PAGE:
The first study shows that black NHSC physicians placed in rural
areas were much more dissatisfied with their work and personal
lives than other NHSC physicians, primarily because they
preferred urban life. Thomas R. Konrad, Ph.D., of the University
of North Carolina at Chapel Hill, and coinvestigators surveyed
NHSC physicians involved in the program from 1987 through 1990
who had been placed in rural sites. Minority physicians were more
apt to prefer access to urban cultural activities and placed less
value on living in a small community or an area where they had
access to outdoor sports such as fishing and skiing.
Despite similar hours of work, number of nights on call, patient
volumes, and incomes, minority physicians had lower work
satisfaction scores (2.13 vs. 2.30) and personal life
satisfaction scores (2.75 vs. 2.99) than other NHSC physicians.
These lower ratings were due almost entirely to the low ratings
provided by black physicians. Hispanic physicians did not differ
from white physicians in work or personal life satisfaction
In the second study, Dr. Konrad and colleagues examined the
migration of obstetrician-gynecologists into and out of rural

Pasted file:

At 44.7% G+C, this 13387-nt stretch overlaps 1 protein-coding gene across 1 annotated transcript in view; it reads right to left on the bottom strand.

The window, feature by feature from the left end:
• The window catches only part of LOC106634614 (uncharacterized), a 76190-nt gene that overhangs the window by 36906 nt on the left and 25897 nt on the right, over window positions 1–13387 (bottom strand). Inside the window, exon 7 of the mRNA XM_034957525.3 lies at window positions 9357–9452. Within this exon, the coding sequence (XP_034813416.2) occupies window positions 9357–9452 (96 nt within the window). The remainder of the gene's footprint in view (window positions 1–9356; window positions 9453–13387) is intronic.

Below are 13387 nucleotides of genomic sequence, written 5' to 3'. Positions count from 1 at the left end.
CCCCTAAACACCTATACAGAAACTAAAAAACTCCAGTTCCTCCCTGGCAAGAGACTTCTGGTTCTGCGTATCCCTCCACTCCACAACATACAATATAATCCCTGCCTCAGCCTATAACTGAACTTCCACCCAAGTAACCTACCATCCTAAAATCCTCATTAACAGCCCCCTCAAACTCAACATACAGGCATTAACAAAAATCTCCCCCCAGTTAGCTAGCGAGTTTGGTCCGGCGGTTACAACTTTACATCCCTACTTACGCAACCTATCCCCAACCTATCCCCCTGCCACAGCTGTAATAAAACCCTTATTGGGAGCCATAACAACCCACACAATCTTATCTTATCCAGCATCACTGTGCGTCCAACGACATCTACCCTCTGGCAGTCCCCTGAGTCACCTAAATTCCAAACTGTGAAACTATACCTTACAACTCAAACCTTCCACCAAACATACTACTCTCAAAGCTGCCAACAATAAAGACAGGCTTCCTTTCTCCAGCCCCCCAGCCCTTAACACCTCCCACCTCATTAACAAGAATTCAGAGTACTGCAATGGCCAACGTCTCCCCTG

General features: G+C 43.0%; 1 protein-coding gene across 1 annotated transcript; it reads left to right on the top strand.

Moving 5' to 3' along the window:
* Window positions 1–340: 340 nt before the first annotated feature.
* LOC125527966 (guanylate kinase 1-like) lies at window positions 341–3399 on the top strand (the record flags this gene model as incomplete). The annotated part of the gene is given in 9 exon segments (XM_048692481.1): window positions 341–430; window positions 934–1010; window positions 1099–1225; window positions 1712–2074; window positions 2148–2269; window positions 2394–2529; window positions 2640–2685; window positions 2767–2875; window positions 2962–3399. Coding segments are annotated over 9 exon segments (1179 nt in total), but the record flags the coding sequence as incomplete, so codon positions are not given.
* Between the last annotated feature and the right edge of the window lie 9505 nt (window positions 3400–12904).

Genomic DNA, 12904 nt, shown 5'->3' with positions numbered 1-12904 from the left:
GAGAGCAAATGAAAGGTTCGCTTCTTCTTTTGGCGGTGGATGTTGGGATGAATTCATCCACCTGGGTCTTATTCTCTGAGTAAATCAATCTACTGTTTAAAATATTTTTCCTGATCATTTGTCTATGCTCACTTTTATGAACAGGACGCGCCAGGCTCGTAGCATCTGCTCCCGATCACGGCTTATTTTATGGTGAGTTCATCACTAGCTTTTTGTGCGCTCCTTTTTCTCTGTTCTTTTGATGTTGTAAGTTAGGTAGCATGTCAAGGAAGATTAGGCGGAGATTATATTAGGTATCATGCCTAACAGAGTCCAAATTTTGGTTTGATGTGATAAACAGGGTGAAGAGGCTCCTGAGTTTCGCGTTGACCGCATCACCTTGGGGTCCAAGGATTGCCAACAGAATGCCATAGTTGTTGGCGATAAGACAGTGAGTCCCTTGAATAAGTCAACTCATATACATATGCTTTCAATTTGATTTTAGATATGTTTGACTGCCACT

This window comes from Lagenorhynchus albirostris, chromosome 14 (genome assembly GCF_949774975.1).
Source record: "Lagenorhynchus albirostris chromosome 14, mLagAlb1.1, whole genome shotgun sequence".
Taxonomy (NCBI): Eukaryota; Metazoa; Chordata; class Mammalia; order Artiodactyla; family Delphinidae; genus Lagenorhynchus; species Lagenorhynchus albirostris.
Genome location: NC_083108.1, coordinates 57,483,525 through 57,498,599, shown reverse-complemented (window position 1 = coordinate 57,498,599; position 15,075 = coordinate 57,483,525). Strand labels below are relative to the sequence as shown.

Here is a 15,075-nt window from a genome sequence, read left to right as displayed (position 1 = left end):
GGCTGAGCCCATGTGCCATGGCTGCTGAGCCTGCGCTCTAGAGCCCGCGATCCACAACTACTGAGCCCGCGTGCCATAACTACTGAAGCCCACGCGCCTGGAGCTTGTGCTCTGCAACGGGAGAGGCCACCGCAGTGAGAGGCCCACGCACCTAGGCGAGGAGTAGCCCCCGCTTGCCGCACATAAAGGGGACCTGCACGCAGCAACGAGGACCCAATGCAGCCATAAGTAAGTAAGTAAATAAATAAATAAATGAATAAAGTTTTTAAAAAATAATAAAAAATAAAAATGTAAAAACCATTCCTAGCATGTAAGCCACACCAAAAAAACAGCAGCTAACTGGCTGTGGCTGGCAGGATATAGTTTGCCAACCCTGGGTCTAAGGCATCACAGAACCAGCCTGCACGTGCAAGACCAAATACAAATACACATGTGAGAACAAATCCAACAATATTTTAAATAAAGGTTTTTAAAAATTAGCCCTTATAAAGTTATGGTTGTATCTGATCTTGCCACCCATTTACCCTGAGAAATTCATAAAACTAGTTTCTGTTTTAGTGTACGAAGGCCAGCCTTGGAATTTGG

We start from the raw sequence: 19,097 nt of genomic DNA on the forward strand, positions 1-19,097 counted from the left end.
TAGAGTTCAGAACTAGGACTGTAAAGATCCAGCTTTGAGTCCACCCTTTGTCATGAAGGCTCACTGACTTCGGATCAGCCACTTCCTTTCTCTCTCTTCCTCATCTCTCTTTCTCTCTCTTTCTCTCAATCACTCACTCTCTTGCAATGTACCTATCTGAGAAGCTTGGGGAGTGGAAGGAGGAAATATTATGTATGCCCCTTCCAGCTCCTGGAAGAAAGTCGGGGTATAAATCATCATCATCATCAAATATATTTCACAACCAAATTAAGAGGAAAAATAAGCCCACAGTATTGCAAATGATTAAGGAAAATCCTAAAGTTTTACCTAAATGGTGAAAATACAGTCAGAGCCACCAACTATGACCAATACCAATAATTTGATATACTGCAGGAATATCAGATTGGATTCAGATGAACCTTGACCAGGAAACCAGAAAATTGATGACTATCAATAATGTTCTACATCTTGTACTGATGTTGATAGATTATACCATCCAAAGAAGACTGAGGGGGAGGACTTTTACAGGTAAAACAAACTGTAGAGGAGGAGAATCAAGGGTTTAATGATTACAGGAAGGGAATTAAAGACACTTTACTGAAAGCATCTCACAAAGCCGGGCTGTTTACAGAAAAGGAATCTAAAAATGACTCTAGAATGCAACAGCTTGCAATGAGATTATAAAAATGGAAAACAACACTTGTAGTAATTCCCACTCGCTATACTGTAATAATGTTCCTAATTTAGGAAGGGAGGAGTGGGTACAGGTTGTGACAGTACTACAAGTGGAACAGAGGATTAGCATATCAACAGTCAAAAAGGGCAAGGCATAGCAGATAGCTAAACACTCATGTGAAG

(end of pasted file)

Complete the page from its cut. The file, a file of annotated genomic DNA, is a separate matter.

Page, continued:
areas from 1985 to 1990. During the study period, a total of 962
ob-gyns moved out of 531 nonmetropolitan counties and 979 ob-gyns
moved into 528 counties. These physicians were more likely to
leave rural areas that were near metropolitan counties and that
had a low number of hospital beds. A sufficient population to
support health care providers and adequate hospital resources
were important to retaining physicians.
Of greater potential importance were factors related to
State-level policies, such as malpractice premiums, Medicaid
reimbursement, or the activity of State offices of rural health.
For example, North Carolina, the biggest gainer in the change,
made significant changes in its Medicaid program to improve
payments for prenatal care and delivery.
For more details on both studies, see "Minority physicians
serving in rural National Health Service Corps sites," by Donald
E. Pathman, M.D., M.P.H., and Dr. Konrad, and "Migration of
obstetrician-gynecologists into and out of rural areas,
1985-1990," by Thomas C. Ricketts, Ph.D., M.P.H., Sarah E.
Tropman, M.P.H., Rebecca T. Slifkin, Ph.D., and Dr. Konrad, which
appear in Medical Care 34(5), pp. 439-454 and 428-438,